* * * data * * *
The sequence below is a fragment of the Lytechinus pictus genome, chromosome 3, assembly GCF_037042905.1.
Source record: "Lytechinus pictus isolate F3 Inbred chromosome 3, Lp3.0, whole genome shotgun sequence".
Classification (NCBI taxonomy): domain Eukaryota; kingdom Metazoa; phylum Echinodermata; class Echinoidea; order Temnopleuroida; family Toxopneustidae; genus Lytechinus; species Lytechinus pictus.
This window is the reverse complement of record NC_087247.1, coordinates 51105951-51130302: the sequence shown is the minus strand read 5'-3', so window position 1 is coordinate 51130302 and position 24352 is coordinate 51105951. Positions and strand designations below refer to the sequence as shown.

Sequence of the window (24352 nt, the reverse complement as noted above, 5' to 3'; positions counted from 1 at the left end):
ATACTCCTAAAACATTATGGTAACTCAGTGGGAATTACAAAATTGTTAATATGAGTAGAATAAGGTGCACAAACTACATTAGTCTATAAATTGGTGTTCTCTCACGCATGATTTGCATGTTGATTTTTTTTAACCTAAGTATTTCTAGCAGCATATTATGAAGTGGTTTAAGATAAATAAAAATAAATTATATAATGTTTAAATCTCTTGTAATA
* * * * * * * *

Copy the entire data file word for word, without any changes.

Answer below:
The sequence below is a fragment of the Lytechinus pictus genome, chromosome 3, assembly GCF_037042905.1.
Source record: "Lytechinus pictus isolate F3 Inbred chromosome 3, Lp3.0, whole genome shotgun sequence".
Classification (NCBI taxonomy): domain Eukaryota; kingdom Metazoa; phylum Echinodermata; class Echinoidea; order Temnopleuroida; family Toxopneustidae; genus Lytechinus; species Lytechinus pictus.
This window is the reverse complement of record NC_087247.1, coordinates 51105951-51130302: the sequence shown is the minus strand read 5'-3', so window position 1 is coordinate 51130302 and position 24352 is coordinate 51105951. Positions and strand designations below refer to the sequence as shown.

Sequence of the window (24352 nt, the reverse complement as noted above, 5' to 3'; positions counted from 1 at the left end):
ATACTCCTAAAACATTATGGTAACTCAGTGGGAATTACAAAATTGTTAATATGAGTAGAATAAGGTGCACAAACTACATTAGTCTATAAATTGGTGTTCTCTCACGCATGATTTGCATGTTGATTTTTTTTAACCTAAGTATTTCTAGCAGCATATTATGAAGTGGTTTAAGATAAATAAAAATAAATTATATAATGTTTAAATCTCTTGTAATA